Trios loom large in drummer Dave King’s career: consider two of his best-known musical endeavors, the Bad Plus and Happy Apple. The piano, too, is central to King’s identity as a player and composer, and it’s not just his hookup with the Bad Plus’s Ethan Iverson that bears this out. Indelicate (2010), King’s debut under his own name, revealed the drummer to be a pianist himself, and the resulting overdubbed piano-drum pieces were fresh and unexpected. King also played some piano on his 2011 quintet follow-up Good Old Light by the Dave King Trucking Company.
There’s one other obscure piano item in King’s oeuvre, a 2005 Fresh Sound trio date under pianist Bill Carrothers’ name called Shine Ball, with Gordon Johnson on bass. Wholly improvised, the session catches King and Carrothers in moments of volatility and moody reflection. On I’ve Been Ringing You, they reunite (with Billy Peterson on bass) to play repertoire of a very different kind, along the lines of “So In Love,” “If I Should Lose You,” “People Will Say We’re In Love” and “This Nearly Was Mine.” Carrothers makes the melodies sing out, pure and distinct, but somehow transforms each song into a ghostly unresolved riddle.
The opener is Gordon Jenkins’ “Goodbye,” a dark ballad, stretched by King’s trio into a slow and hazy rubato meditation. The transition to Ornette Coleman’s “Lonely Woman” is natural — open and spacious to start, more aggressive as it develops. “I’ve Been Ringing You,” the closing track, is an original trio improvisation marked by Carrothers’ steady block chords, King’s slow brush patterns, and Peterson’s perfectly timed ascending notes in response.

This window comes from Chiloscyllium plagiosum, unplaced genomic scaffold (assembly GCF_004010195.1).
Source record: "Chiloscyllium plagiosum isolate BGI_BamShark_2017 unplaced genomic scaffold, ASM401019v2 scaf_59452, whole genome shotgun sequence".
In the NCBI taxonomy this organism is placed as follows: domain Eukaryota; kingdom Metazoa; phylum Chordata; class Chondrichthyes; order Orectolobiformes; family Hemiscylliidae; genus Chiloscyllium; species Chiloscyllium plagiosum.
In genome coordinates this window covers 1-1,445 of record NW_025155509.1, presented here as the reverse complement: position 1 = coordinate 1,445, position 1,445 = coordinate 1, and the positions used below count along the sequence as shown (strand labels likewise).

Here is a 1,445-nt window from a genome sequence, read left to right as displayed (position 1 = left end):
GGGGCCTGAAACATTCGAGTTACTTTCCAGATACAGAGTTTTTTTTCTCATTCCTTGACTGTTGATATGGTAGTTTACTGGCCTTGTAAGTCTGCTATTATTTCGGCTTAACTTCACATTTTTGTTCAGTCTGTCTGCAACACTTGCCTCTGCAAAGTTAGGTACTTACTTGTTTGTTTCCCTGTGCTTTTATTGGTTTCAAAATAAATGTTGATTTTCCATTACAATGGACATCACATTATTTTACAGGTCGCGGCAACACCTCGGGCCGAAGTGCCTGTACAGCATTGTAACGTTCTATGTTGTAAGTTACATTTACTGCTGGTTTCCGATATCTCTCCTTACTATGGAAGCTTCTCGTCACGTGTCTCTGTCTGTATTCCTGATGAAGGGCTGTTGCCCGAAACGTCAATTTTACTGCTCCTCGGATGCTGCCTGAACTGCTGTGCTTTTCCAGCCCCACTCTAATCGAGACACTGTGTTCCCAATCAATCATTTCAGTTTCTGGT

King’s subtle shifts of timbre and momentum are all the more engrossing for being so beautifully captured (the album was recorded at “a little church in Minnesota,” per the album credits). We can hear the leader shift in his seat, flick on his snares, swipe his hands or other objects across the skins and create worlds of intimate detail. The big piano sound brings every lingering nuance of Carrothers’ harmonies into striking relief.
Trumpeter Jeremy Pelt’s quintet, arguably one of the strongest working bands in jazz, has held together long enough to record four albums: November, Men of Honor, The Talented Mr. Pelt and this year’s Soul. There were new faces onstage, however, when Pelt arrived for a special birthday engagement at Smoke (November 11). Pianist Danny Grissett and bassist Dwayne Burno remained in place, bringing characteristic depth and poise to Pelt’s original material. On tenor sax, in JD Allen’s stead, was the inspired Roxy Coss, whose slow-burning and methodical approach paired well with Pelt’s more incendiary solos. Jonathan Barber, occupying Gerald Cleaver’s spot on drums, swung without inhibition and did much to enhance the music’s wide dynamic range. Having begun the second set with the intricate “Dreamcatcher,” Pelt transitioned immediately to Myron Walden’s slow and dreamlike “Pulse,” which elicited bluesy, carefully placed phrases from the leader at maximum volume — as if he were shouting to the streets just outside. On “Second Love,” the most straightforwardly lyrical piece, Pelt was subdued yet just as pointedly expressive. He put Barber in the spotlight after a full rotation of solos on the animated “Milo Hayward,” and closed with “What’s Wrong Is Right,” a forceful midtempo blues with no chordal backing (Grissett soloed with only his right hand). The pacing of the set was superb — Pelt knew exactly what he wanted, and his band was right there to do it. (David R. Adler)